Our church came up with a "strategic" way to offer options in how worship is expressed. Just a few weeks ago we launched our fifth service (click here on The Well Launches). We needed to reach our young adults and offer the HS a transition. Instead of doing a "church within a church" we thought that it was more unifying to have our main teaching pastor be the message (via video) as opposed to them being a youth group for adults. The small groups and everything else are tied in–but the young adults put the worship together.
We also have a group in our church that just does not like loud music or contemporary music. Instead of driving them out, it seemed like we could reach them and minister them better rather than forcing a style that even less people would be excited with. So, we did a Classic service over a year ago.
Being part of church planting in the past has put in my blood the passion for expansion. These venues provide space and focus that has a unique expression of worship but still benefits from the larger church quality and programming (ie, youth, kids, small groups…)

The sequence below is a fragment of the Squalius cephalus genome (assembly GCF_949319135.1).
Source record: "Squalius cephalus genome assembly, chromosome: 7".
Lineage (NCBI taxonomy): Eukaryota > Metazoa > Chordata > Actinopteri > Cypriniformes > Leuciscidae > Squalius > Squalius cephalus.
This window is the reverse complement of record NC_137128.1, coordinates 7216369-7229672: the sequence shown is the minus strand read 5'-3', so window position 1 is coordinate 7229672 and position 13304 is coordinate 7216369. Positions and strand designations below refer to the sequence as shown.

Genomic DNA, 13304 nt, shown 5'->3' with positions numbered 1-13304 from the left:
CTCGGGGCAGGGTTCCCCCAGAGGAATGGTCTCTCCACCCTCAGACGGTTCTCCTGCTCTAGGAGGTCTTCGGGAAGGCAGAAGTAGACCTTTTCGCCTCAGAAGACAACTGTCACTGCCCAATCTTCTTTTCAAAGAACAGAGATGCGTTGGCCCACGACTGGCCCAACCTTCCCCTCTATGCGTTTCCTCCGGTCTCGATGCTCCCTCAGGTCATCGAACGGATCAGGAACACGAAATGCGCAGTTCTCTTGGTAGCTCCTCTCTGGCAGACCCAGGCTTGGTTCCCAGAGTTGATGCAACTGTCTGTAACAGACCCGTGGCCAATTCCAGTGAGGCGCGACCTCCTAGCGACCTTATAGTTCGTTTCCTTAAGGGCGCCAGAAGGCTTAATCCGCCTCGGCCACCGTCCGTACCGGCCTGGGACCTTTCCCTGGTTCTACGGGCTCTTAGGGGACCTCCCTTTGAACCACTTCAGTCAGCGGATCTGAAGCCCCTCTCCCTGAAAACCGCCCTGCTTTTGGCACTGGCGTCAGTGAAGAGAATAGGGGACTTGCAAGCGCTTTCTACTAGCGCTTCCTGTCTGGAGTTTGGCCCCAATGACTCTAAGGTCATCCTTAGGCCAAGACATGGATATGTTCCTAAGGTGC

So, here is my list of 10 things I have learned so far the from our church’s expansion of worship venues and video venues:
- Starting new things has allowed me to go from being the sole worship leader to having 7 capable worship leaders under me in under three years. From one style to three and with a level of excellence.
- Younger folks will own the church if you give it away. Really, give it away to them. And, they don’t mind your input when they know they really are part of the team. They actually will ask for it.
- My heart still is concerned about consumerism. Reaching more people does not make them more mature. We still need to grow people to think about worship as not about themselves.
- I love coaching people! Even though I love leading worship, to be able to see others succeed is such fun. 2 Timothy 2:2 is for us worship leaders, too.
- Video venues DO work. Amazingly, people can accept it. But, it must be done with quality.
- Different styles or expressions of worship do not have to mean different church identities. Core values can be lived out. The challenge is to be opened and let others interpret them uniquely.
- One size does not fit all no matter how good you are. We have multiple small groups, and multiple service times, why not other options?
- It is a lot of work, no matter how you slice it! This is why some should be scared of doing it!
- There are no guarantees and so the rewards come with risks.
- It is NOT a silver bullet to solving facility issues. In fact, when you grow, it makes the future facility expansion ever more complex.
Any thoughts about this?